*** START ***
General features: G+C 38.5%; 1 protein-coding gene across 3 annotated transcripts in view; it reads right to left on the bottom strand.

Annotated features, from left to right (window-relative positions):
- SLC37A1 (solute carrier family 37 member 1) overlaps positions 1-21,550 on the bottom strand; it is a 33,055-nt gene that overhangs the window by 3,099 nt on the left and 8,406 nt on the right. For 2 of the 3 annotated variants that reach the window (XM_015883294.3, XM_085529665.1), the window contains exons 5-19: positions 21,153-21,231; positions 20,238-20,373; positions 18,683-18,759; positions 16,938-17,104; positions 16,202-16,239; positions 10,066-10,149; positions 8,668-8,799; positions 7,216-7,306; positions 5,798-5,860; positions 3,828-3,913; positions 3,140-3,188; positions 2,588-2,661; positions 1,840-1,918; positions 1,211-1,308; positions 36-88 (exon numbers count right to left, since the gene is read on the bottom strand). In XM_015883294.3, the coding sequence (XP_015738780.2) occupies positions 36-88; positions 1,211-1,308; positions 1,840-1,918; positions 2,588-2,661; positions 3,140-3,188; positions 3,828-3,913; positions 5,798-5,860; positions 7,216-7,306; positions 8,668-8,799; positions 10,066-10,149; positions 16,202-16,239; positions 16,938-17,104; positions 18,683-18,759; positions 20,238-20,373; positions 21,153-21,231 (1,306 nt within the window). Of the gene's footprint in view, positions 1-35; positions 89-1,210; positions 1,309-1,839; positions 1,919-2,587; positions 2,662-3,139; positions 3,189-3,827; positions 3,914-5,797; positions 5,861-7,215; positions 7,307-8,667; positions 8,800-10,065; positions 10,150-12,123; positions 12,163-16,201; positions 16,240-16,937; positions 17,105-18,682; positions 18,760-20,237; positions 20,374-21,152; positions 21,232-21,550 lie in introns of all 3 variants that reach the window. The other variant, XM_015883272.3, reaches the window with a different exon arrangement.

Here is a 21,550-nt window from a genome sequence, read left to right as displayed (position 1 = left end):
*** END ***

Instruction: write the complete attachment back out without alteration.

General features: G+C 38.5%; 1 protein-coding gene across 3 annotated transcripts in view; it reads right to left on the bottom strand.

Annotated features, from left to right (window-relative positions):
- SLC37A1 (solute carrier family 37 member 1) overlaps positions 1-21,550 on the bottom strand; it is a 33,055-nt gene that overhangs the window by 3,099 nt on the left and 8,406 nt on the right. For 2 of the 3 annotated variants that reach the window (XM_015883294.3, XM_085529665.1), the window contains exons 5-19: positions 21,153-21,231; positions 20,238-20,373; positions 18,683-18,759; positions 16,938-17,104; positions 16,202-16,239; positions 10,066-10,149; positions 8,668-8,799; positions 7,216-7,306; positions 5,798-5,860; positions 3,828-3,913; positions 3,140-3,188; positions 2,588-2,661; positions 1,840-1,918; positions 1,211-1,308; positions 36-88 (exon numbers count right to left, since the gene is read on the bottom strand). In XM_015883294.3, the coding sequence (XP_015738780.2) occupies positions 36-88; positions 1,211-1,308; positions 1,840-1,918; positions 2,588-2,661; positions 3,140-3,188; positions 3,828-3,913; positions 5,798-5,860; positions 7,216-7,306; positions 8,668-8,799; positions 10,066-10,149; positions 16,202-16,239; positions 16,938-17,104; positions 18,683-18,759; positions 20,238-20,373; positions 21,153-21,231 (1,306 nt within the window). Of the gene's footprint in view, positions 1-35; positions 89-1,210; positions 1,309-1,839; positions 1,919-2,587; positions 2,662-3,139; positions 3,189-3,827; positions 3,914-5,797; positions 5,861-7,215; positions 7,307-8,667; positions 8,800-10,065; positions 10,150-12,123; positions 12,163-16,201; positions 16,240-16,937; positions 17,105-18,682; positions 18,760-20,237; positions 20,374-21,152; positions 21,232-21,550 lie in introns of all 3 variants that reach the window. The other variant, XM_015883272.3, reaches the window with a different exon arrangement.

Here is a 21,550-nt window from a genome sequence, read left to right as displayed (position 1 = left end):